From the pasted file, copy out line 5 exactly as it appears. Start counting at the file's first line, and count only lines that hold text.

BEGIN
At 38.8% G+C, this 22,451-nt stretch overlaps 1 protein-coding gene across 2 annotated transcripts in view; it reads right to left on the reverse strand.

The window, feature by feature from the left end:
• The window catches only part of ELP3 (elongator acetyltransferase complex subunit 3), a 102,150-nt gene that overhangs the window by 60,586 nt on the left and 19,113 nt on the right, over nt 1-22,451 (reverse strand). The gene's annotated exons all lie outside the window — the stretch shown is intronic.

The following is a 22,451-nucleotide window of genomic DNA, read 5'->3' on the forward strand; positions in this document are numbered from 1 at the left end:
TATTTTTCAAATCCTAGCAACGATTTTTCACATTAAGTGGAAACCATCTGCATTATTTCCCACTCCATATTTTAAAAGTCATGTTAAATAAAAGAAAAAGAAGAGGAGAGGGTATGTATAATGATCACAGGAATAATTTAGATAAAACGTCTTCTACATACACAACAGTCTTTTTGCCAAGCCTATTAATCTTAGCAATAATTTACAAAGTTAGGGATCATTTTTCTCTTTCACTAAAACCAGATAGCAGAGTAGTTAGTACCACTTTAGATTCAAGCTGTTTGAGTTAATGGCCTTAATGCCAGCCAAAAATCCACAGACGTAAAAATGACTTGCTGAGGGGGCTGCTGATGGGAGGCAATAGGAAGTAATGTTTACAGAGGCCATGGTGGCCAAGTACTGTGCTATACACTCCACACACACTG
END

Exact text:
TATTTTTCAAATCCTAGCAACGATTTTTCACATTAAGTGGAAACCATCTGCATTATTTCCCACTCCATATTTTAAAAGTCATGTTAAATAAAAGAAAAAGAAGAGGAGAGGGTATGTATAATGATCACAGGAATAATTTAGATAAAACGTCTTCTACATACACAACAGTCTTTTTGCCAAGCCTATTAATCTTAGCAATAATTTACAAAGTTAGGGATCATTTTTCTCTTTCACTAAAACCAGATAGCAGAGTAGTTAGTACCACTTTAGATTCAAGCTGTTTGAGTTAATGGCCTTAATGCCAGCCAAAAATCCACAGACGTAAAAATGACTTGCTGAGGGGGCTGCTGATGGGAGGCAATAGGAAGTAATGTTTACAGAGGCCATGGTGGCCAAGTACTGTGCTATACACTCCACACACACTG